Throughout the centuries, the Voynich manuscript has drawn as much interest as it has criticism. Responding to those who have cried hoax, Dr. Marcello Montemurro and Dr. Damian Zanette suggest that there are complex patterns, along with similar organization and structure that occur in other known languages. In short, they believe this is not just gibberish; someone -or a series of someones- knew what they were writing.
Alternatively, computer scientist Gordon Rugg proposes that the glyphs could have been composed using a simple grid, such as a Cardan grille, in some form of stenography. If ever there was a call for internet crowd-sourcing, this would be it. There are thousands of people across the world looking at, theorizing, discussing, and of course dispelling the legitimacy of this relic on a daily basis.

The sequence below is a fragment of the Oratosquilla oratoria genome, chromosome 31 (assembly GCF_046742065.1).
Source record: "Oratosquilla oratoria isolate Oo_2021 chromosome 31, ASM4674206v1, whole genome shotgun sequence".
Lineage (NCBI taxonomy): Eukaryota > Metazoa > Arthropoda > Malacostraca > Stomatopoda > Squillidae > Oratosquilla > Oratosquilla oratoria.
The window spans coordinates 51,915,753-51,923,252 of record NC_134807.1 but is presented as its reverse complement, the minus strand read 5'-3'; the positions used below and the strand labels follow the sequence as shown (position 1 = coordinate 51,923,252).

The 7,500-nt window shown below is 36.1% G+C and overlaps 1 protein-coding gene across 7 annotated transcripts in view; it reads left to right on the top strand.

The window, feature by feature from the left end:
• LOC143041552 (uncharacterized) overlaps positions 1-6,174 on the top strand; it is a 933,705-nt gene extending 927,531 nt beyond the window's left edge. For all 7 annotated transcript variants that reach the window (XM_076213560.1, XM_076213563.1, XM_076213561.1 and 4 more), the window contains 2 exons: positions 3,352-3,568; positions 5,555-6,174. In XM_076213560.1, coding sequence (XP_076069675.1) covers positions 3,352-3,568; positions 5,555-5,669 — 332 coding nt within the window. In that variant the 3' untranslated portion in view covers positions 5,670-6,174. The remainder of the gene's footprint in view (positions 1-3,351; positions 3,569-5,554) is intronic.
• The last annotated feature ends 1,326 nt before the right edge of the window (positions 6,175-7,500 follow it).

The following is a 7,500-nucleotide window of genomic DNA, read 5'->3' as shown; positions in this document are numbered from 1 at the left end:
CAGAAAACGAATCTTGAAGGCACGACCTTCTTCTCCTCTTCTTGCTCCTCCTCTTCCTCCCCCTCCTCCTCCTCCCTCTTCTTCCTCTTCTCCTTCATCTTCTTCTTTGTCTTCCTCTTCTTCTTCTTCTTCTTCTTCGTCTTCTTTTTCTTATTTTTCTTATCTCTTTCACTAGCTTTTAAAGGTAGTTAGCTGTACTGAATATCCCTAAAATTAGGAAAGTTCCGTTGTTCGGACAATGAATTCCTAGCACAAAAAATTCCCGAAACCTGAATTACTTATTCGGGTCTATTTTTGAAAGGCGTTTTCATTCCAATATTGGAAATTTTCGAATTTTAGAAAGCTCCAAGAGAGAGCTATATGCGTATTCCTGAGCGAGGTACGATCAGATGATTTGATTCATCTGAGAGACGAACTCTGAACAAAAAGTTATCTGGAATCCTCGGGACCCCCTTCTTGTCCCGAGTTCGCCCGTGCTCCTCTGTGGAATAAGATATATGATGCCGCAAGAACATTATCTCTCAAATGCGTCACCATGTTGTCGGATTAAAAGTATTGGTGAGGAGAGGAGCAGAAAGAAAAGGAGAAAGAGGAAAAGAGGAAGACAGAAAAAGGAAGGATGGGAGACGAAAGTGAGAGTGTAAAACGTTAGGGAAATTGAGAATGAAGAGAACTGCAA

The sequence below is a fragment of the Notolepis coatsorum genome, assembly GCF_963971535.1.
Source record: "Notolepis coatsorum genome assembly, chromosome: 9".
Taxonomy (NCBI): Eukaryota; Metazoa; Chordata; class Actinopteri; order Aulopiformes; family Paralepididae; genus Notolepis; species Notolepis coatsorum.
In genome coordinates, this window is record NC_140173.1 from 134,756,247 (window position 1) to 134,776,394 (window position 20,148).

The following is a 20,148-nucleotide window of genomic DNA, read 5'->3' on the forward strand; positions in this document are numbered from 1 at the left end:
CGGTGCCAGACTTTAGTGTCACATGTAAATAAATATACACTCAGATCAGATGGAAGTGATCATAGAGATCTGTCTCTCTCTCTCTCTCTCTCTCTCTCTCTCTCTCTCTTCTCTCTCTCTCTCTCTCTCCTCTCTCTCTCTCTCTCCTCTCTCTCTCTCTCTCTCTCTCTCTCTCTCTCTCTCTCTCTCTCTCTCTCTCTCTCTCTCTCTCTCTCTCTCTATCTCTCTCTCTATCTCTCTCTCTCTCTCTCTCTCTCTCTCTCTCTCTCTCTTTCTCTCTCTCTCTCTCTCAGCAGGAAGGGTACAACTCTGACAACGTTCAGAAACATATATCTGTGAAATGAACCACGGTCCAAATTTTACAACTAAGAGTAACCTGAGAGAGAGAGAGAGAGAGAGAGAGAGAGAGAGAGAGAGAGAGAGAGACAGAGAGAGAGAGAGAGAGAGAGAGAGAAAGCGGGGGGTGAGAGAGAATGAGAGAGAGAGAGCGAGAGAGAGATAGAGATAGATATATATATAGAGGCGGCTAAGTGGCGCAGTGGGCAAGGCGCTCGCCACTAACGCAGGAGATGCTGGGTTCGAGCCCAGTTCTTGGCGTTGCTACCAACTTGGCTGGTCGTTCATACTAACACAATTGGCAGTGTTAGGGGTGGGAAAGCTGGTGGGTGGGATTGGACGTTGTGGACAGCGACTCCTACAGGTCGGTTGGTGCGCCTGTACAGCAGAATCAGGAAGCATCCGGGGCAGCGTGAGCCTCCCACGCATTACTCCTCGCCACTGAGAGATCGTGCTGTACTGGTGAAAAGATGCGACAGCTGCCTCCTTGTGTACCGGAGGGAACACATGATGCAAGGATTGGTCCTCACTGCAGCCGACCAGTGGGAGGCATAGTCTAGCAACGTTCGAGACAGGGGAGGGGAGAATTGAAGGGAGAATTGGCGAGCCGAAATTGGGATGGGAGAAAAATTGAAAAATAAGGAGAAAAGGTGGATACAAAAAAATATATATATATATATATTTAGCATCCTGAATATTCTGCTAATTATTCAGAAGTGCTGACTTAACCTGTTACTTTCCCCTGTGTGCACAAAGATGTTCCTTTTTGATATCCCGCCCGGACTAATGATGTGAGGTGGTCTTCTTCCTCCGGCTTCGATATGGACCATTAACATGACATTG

We may never gain insight into the true origins or author(s) of this fantastically fawned and fought over piece of history, but given that several of our best and brightest scientists have gone to their graves still turning over the bits and pieces of this cryptogram, If you’ve got deciphering on the brain, the Voynich manuscript can be found in the Yale University Beinecke Rare Book and Manuscript Library.